Didn’t See It Coming

Image credit: Theophilos

by Hadley Duncan Howard

Many years ago, armed with a degree in family studies and an intellectual desire to become a marriage and family therapist, I embarked on what has become a long and successful career in… public relations. It seems like a departure from the linear but, as with everything the Lord orchestrates, there is sense and purpose, beautiful order. He knew what I didn’t: I’m a writer.

In the mid-1990s, the very week I was to begin a post-graduate career in a totally different field, I dreamed the words public relations. I remember how it felt, being awakened so forcefully from a deep sleep, my eyes stinging with shock. My mind had seen, my heart had heard, an unmistakable directive. It came with clarity and import. It was heavy with urgency and meaning. It was a calling.

Four days later, I landed an ungettable job with the world’s largest public relations firm. I’ve written every day since.

Recently, I’ve embarked on another grand departure from the linear (there have been a few in between, as well), and have been reminded of the profound peace and confident assurance that comes when I allow the Lord to direct my life. Wherever He’s taking me is where I want to be; God’s way is always successful, and more interesting, to boot.

When I seek and receive the will of the Lord for any aspect of endeavor, I am at once humbled to be fully seen and known of God, and totally confident that my pursuit will be blessed and directed, that my exertion will be exponentiated, that success is assured because my efforts have been chosen for me by One who knows all – by One who is deeply, eternally invested in my contribution and the realization of my potential.

Indeed, if there’s one thing I know of God, it’s this: He gave his Son, who gave His life, for the sole purpose of providing me with the opportunity to realize my potential.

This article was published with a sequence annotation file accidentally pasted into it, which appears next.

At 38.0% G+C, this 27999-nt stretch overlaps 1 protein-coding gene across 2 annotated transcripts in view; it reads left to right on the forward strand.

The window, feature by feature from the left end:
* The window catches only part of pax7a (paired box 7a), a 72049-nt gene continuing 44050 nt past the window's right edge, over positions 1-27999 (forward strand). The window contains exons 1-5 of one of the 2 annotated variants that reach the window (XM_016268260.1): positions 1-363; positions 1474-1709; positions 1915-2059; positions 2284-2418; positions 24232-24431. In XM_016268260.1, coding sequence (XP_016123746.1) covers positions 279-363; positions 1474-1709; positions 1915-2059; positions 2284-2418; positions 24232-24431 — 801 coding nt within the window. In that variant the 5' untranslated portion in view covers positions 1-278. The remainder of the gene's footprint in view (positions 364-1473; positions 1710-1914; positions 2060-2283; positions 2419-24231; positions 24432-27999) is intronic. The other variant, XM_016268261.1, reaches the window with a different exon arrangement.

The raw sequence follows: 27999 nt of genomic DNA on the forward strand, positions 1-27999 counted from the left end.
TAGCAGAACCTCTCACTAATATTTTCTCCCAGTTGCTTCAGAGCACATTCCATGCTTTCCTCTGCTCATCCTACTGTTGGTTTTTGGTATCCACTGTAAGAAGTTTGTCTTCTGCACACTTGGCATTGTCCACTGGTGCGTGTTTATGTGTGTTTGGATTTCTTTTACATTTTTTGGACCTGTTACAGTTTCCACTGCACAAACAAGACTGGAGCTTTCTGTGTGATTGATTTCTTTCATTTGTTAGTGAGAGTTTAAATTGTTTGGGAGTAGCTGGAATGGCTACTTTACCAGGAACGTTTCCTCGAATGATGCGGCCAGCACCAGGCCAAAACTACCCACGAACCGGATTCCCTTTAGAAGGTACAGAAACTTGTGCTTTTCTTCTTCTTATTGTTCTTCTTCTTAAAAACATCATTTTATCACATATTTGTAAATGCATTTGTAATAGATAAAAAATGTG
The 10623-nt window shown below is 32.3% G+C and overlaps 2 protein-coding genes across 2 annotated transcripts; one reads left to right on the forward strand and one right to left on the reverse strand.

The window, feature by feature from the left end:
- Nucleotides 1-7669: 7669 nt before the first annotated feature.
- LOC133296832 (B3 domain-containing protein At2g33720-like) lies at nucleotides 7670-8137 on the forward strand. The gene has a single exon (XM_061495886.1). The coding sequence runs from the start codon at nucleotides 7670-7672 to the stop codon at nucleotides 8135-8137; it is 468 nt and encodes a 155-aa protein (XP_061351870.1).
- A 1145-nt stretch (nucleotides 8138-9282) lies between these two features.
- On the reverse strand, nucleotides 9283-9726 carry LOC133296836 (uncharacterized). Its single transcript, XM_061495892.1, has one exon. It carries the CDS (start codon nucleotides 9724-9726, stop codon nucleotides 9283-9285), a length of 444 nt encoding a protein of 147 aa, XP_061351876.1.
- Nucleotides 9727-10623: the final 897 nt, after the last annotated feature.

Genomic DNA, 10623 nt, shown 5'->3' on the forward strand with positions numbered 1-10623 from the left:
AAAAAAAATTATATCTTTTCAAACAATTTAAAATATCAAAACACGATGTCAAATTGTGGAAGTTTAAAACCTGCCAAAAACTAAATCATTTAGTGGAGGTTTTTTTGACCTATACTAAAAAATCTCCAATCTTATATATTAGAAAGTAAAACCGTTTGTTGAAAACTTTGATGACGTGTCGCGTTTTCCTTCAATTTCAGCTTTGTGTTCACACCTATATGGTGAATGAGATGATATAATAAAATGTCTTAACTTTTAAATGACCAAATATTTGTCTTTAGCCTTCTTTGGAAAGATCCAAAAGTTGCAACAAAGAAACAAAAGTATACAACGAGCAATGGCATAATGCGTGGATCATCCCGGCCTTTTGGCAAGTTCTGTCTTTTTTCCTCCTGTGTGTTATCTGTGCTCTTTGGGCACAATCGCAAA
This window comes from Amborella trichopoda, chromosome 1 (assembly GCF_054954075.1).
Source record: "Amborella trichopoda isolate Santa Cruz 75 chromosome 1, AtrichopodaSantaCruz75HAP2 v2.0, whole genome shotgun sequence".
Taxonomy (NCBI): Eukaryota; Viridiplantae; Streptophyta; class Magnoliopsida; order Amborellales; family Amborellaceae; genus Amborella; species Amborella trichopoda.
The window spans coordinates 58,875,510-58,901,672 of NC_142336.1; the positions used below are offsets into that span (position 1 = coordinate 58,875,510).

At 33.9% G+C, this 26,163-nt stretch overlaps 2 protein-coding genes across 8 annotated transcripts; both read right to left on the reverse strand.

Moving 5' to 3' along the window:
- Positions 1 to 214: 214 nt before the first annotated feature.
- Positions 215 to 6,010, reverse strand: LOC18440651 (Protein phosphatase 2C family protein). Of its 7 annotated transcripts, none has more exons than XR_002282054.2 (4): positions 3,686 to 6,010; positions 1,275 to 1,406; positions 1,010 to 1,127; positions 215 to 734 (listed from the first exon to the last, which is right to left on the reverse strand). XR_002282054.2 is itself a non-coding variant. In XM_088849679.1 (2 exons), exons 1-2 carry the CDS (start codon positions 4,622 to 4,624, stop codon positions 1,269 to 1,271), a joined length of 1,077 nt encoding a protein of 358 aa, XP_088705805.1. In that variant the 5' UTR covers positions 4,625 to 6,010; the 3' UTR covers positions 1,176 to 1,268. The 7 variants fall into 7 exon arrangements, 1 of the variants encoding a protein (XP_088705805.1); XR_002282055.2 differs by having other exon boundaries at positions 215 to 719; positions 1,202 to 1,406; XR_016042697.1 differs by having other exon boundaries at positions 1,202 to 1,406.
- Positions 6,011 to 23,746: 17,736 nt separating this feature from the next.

That’s big stuff, and the fulfillment of that promise – both God’s part and my own – involves aspiration and pursuit. A sacrifice of such magnitude requires my conscientious attention to making good on it. As Christ’s sacrifice was in the service of others, we can emulate His immense contribution only as we labor for the greater good, as we spend ourselves in the service of others. This means we must leave our comfortable places of the heart (and home) and get to work in that lone and dreary world, as He did.

That’s why seeking the clear direction of the Spirit is vital to striving – so we can be certain of what we’re striving and working for. What would the Lord have us do? And how would He have us do it? To know with certainty that our work – our precise work in a precise place at a precise time – is approved of God, we must open ourselves entirely to His plan for us, surrendering fully to what He has in mind for us individually. The deep humility of total, voluntary submission is where the Lord does His work; it’s the birthplace of a steadfast sureness in the rightness of our path.

I’ve experienced this too many times to count. Every single right decision I’ve ever made, the kind that have changed the course of my life in subtle yet compelling ways, has come from a place of surrender. In each instance, the Lord has surprised me in a “didn’t see that coming” kind of way – and, in each instance, upon reflection, I’ve quickly realized how right my new direction is, how it could never have been anything else. And yet I did not see it until God said Not that; this.

Plot twists by God: It’s how a shepherd becomes a king, how a farm boy becomes a prophet, and how you and I perform the work that only we can do, becoming our true selves in the process.

Oh, but that process won’t be linear and it won’t be easy; that’s His promise, too.